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ENERGY CAP: How much badly-insulated homes will cost tenants


Poorly insulated homes will be sent annual gas bills about £340 – around 50% - higher than those with a C-rated Energy Performance Certificate (EPC) under Ofgem’s latest price cap, new research has found.

Analysis from the Energy and Climate Intelligence Unit (ECIU) reports that with the gas crisis inflating power prices, when gas and electricity are taken together, homes with an F-rated EPC will pay about £600 (40%) more. Even those in an average home - EPC band D - face overall bills of £230 (15%) more than if they had been upgraded to the government’s target of band C.


In September, Prime Minister Rishi Sunak scrapped Minimum Energy Efficiency Standards for the private rented sector, which the unit says could leave 2.8 million privately rented households colder and poorer.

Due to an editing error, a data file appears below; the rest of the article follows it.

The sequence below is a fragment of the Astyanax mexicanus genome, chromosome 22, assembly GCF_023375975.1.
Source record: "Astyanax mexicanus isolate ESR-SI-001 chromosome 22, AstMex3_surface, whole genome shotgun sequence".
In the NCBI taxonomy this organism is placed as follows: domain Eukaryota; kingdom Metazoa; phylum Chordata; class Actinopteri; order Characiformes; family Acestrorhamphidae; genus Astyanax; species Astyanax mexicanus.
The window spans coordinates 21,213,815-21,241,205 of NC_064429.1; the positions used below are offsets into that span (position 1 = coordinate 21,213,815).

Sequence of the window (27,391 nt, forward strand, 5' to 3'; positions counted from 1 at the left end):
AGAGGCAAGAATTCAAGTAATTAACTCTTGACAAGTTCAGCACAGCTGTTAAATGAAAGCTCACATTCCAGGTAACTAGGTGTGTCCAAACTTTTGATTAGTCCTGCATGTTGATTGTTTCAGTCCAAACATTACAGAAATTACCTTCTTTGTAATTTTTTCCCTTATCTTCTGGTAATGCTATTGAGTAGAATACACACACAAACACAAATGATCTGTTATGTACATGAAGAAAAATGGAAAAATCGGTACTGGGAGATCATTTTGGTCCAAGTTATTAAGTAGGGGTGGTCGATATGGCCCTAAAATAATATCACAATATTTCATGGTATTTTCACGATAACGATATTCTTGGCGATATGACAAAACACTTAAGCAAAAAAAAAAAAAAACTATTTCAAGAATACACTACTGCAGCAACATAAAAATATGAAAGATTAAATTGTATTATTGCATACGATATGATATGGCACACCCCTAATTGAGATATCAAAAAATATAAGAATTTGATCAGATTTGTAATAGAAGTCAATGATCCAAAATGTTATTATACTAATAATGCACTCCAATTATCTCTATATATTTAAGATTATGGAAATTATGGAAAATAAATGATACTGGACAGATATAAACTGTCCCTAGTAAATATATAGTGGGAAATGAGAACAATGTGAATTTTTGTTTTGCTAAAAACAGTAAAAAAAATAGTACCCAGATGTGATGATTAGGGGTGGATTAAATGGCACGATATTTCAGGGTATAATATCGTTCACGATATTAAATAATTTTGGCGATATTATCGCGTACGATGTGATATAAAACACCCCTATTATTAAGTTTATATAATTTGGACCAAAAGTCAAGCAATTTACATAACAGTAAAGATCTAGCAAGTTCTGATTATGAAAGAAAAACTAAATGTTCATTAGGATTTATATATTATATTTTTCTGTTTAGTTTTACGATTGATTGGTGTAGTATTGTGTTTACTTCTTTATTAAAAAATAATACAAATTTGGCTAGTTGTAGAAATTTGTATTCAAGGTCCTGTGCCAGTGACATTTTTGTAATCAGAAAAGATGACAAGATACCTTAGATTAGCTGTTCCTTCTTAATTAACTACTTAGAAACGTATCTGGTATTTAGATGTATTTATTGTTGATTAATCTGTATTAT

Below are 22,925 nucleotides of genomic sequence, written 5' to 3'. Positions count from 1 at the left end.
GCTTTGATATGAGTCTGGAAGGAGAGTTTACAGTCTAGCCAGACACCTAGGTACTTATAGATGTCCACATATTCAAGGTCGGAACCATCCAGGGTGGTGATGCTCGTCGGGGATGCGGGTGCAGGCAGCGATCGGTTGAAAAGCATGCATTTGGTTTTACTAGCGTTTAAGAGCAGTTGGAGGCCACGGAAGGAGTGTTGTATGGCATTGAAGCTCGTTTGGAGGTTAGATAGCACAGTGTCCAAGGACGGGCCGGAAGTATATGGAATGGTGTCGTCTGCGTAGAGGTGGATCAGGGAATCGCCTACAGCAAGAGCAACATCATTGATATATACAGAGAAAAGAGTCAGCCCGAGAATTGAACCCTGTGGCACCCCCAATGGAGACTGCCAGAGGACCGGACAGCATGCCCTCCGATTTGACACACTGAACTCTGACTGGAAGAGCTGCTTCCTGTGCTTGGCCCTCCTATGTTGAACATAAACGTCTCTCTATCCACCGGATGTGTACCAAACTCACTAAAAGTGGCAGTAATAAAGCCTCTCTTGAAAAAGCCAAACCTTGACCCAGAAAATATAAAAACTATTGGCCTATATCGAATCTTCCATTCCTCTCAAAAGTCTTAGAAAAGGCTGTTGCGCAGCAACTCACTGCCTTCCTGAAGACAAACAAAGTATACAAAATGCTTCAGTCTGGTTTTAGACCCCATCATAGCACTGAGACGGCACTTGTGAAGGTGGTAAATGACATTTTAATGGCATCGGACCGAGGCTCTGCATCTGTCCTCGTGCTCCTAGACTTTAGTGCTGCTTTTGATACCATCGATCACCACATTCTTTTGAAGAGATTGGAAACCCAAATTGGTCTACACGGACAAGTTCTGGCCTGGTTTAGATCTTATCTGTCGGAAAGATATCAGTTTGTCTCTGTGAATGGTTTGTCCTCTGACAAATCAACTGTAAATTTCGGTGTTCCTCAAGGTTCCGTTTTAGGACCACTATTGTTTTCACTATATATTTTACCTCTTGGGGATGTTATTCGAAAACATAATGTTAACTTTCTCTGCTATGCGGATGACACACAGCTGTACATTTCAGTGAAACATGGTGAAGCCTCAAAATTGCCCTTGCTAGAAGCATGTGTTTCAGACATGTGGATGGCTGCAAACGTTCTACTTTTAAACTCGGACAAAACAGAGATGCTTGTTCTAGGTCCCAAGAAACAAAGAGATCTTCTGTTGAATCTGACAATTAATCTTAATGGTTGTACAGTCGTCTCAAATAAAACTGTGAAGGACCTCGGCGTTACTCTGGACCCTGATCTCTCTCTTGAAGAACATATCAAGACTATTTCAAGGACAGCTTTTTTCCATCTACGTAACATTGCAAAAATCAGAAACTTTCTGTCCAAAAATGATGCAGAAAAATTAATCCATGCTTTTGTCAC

A recent poll by Rightmove found a big fall in landlords planning to make improvements to their properties; in 2022, more than a third (36%) aimed to fund work to improve homes rated below an EPC grade C, but in late 2023 this had dropped to 26%.

To meet UK climate change targets, the government wants to install 600,000 low-carbon heat pumps annually by 2028. However, only 55,000 heat pumps were sold in the UK in 2022 amid warnings that they are still too expensive and misunderstood.

ECIU energy analyst Jess Ralston says insulation is crucial for lowering bills and for reducing gas demand.

She adds: “Government insulation schemes are not delivering at target levels and fixing them does not seem to be a priority, despite the bill and energy security benefits.

"The next government, whatever colour it is, rapidly needs to increase deployment of energy efficiency measures if it wants to gain energy independence and lower bills.”